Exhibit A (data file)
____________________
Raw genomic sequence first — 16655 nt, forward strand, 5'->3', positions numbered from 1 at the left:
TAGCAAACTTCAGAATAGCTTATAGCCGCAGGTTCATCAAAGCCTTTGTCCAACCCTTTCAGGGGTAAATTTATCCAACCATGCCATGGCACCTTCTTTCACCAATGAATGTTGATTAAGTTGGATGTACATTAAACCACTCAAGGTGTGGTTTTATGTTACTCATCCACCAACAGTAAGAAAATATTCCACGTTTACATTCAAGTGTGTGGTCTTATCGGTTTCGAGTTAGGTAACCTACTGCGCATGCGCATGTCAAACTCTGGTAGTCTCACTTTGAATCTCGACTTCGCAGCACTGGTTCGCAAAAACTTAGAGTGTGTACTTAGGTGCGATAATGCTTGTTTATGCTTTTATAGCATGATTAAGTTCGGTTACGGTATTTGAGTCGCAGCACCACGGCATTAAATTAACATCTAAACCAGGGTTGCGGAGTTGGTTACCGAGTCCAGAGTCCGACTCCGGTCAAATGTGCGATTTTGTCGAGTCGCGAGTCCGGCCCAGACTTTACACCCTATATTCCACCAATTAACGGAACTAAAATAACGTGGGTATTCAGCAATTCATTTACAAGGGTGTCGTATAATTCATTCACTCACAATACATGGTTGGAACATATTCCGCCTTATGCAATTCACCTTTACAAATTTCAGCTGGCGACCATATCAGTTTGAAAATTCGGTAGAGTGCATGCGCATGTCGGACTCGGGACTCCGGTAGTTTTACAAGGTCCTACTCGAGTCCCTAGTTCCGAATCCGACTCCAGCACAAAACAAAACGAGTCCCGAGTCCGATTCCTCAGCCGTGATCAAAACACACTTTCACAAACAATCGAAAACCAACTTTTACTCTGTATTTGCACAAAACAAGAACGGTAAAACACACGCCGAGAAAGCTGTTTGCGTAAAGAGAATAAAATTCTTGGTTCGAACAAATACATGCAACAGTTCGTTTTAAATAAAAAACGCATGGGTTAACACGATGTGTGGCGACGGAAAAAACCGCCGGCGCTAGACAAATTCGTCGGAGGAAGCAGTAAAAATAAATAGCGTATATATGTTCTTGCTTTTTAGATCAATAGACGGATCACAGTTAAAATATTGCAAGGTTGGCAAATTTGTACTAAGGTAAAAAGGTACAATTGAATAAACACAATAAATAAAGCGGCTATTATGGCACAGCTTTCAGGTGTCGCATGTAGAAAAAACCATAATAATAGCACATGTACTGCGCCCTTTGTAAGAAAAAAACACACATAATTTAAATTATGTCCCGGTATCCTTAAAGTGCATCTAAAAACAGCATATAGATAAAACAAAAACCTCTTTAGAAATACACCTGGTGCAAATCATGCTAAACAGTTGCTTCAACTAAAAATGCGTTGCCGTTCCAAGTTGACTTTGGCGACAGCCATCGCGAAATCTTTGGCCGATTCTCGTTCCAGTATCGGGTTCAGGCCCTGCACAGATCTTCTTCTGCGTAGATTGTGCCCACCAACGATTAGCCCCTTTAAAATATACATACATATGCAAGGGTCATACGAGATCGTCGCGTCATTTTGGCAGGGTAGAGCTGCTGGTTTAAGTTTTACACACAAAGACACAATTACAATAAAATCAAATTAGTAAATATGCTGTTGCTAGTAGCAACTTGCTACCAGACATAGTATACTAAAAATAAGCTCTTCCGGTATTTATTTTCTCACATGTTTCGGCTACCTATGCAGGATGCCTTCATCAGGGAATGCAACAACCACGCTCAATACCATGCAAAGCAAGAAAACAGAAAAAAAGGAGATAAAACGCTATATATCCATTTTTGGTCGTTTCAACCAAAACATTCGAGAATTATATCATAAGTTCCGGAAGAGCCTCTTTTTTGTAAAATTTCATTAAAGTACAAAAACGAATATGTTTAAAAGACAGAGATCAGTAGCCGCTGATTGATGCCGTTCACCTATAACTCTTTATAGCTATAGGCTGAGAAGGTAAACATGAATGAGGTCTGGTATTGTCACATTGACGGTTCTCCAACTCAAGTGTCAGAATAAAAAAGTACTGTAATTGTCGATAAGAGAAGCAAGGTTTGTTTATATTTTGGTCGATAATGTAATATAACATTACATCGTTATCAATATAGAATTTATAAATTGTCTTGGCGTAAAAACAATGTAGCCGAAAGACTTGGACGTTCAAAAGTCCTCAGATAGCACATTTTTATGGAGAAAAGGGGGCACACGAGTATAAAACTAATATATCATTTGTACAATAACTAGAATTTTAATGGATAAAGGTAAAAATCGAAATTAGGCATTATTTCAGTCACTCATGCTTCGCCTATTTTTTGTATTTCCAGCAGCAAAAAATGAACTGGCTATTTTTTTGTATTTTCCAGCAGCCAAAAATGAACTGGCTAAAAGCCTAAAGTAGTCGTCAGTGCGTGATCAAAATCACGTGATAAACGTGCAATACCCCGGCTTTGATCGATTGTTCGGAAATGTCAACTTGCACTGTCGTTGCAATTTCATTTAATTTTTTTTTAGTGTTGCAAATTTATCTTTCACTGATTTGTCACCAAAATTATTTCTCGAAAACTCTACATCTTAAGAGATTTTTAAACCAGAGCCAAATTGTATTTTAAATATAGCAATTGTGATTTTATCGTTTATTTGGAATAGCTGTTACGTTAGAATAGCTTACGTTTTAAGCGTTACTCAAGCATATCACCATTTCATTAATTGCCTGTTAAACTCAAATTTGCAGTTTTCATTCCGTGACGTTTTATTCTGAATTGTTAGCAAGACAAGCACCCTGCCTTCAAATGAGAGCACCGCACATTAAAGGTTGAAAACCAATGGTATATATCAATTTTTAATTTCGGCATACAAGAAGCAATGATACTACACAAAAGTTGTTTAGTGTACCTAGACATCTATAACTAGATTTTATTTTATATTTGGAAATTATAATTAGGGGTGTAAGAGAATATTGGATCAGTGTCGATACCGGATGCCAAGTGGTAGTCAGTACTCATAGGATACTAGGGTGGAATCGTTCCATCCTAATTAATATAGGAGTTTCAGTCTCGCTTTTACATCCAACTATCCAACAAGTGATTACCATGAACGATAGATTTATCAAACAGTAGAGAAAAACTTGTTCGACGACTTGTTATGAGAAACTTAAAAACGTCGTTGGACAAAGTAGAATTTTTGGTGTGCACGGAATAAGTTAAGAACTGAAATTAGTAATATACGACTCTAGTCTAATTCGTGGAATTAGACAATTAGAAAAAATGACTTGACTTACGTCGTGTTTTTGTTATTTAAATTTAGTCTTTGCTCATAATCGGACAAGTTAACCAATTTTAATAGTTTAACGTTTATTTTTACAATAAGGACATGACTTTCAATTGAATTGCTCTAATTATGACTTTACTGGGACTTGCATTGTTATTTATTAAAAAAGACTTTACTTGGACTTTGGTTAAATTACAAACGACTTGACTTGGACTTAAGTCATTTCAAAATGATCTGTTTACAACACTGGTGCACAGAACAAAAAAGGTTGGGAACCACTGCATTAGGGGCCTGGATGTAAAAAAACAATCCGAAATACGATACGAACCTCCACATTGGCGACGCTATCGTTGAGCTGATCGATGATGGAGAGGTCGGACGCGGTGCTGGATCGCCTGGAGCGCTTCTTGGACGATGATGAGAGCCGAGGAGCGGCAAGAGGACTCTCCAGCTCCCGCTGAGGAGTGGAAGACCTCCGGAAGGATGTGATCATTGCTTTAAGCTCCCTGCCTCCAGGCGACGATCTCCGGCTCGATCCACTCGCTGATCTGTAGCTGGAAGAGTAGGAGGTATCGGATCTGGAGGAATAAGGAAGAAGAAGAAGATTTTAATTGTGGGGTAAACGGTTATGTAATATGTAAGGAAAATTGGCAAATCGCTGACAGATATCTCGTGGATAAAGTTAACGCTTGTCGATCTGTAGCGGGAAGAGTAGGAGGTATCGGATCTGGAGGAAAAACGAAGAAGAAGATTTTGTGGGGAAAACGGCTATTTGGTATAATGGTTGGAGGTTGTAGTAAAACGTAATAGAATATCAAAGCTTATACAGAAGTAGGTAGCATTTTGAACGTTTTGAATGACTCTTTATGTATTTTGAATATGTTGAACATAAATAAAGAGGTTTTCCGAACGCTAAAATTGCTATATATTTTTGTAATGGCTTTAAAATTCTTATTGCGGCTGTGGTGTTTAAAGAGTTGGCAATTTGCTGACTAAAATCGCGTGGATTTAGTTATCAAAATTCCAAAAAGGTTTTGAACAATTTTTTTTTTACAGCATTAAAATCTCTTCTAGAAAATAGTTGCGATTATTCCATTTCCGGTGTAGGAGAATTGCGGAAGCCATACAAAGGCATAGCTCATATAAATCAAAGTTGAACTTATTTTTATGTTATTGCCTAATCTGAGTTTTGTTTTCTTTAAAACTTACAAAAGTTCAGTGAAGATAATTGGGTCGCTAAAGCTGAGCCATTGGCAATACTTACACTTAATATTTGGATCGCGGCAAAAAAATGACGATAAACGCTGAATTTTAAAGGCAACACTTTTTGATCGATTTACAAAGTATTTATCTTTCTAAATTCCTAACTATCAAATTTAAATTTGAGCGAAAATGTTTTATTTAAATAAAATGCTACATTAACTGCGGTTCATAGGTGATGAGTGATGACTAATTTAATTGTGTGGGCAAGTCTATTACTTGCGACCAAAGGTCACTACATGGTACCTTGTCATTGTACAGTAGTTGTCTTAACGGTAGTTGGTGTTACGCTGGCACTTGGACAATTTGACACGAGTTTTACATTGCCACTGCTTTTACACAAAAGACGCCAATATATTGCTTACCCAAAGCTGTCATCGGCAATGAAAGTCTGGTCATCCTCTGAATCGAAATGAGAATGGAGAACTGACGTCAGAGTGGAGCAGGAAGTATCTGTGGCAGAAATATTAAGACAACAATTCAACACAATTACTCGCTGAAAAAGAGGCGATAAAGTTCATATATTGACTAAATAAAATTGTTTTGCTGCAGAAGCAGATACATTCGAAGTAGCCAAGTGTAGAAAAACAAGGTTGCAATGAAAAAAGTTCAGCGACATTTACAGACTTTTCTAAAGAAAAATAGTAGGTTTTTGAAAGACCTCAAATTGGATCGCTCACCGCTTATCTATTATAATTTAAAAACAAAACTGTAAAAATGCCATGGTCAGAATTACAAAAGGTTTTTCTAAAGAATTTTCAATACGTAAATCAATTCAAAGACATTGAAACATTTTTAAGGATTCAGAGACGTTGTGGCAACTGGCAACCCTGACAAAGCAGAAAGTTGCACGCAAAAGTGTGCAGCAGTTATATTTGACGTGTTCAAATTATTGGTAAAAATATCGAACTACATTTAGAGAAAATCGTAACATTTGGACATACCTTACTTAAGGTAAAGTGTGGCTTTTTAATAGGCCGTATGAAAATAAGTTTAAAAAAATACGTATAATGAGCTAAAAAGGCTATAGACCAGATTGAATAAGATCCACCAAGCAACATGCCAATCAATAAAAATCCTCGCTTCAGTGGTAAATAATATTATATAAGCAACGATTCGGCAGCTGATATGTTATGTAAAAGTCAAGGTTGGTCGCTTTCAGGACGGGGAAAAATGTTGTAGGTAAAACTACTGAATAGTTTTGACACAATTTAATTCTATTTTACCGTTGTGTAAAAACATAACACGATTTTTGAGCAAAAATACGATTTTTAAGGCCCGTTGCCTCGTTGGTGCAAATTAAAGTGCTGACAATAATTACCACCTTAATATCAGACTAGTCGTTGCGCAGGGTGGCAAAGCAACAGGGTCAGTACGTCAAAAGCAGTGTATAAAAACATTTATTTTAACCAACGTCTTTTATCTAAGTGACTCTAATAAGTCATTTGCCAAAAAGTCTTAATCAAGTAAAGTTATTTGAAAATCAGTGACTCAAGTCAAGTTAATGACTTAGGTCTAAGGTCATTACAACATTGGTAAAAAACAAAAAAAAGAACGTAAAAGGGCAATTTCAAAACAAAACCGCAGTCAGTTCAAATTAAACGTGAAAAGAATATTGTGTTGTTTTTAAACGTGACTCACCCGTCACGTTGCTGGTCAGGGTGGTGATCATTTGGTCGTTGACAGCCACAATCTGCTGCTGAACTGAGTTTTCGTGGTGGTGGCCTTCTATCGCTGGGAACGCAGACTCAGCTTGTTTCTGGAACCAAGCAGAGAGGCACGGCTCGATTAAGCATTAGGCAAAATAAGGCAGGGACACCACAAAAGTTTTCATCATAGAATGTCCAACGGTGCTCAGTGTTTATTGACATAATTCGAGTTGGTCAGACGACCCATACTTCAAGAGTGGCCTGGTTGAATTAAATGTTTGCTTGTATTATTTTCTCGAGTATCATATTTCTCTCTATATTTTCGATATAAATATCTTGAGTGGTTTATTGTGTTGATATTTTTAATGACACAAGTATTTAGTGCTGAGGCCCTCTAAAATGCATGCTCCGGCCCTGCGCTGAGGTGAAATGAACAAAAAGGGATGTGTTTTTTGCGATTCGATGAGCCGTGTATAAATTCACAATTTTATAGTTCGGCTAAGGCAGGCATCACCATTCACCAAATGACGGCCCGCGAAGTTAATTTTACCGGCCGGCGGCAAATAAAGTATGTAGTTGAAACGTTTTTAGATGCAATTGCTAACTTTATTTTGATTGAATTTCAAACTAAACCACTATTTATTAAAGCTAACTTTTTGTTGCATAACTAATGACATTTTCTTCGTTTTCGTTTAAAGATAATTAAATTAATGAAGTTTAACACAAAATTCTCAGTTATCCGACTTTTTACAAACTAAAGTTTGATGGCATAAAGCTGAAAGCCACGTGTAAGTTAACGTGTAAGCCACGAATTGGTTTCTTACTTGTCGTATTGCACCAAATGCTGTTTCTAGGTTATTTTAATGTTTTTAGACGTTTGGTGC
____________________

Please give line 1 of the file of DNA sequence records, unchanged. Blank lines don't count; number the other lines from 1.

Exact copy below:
Raw genomic sequence first — 16655 nt, forward strand, 5'->3', positions numbered from 1 at the left: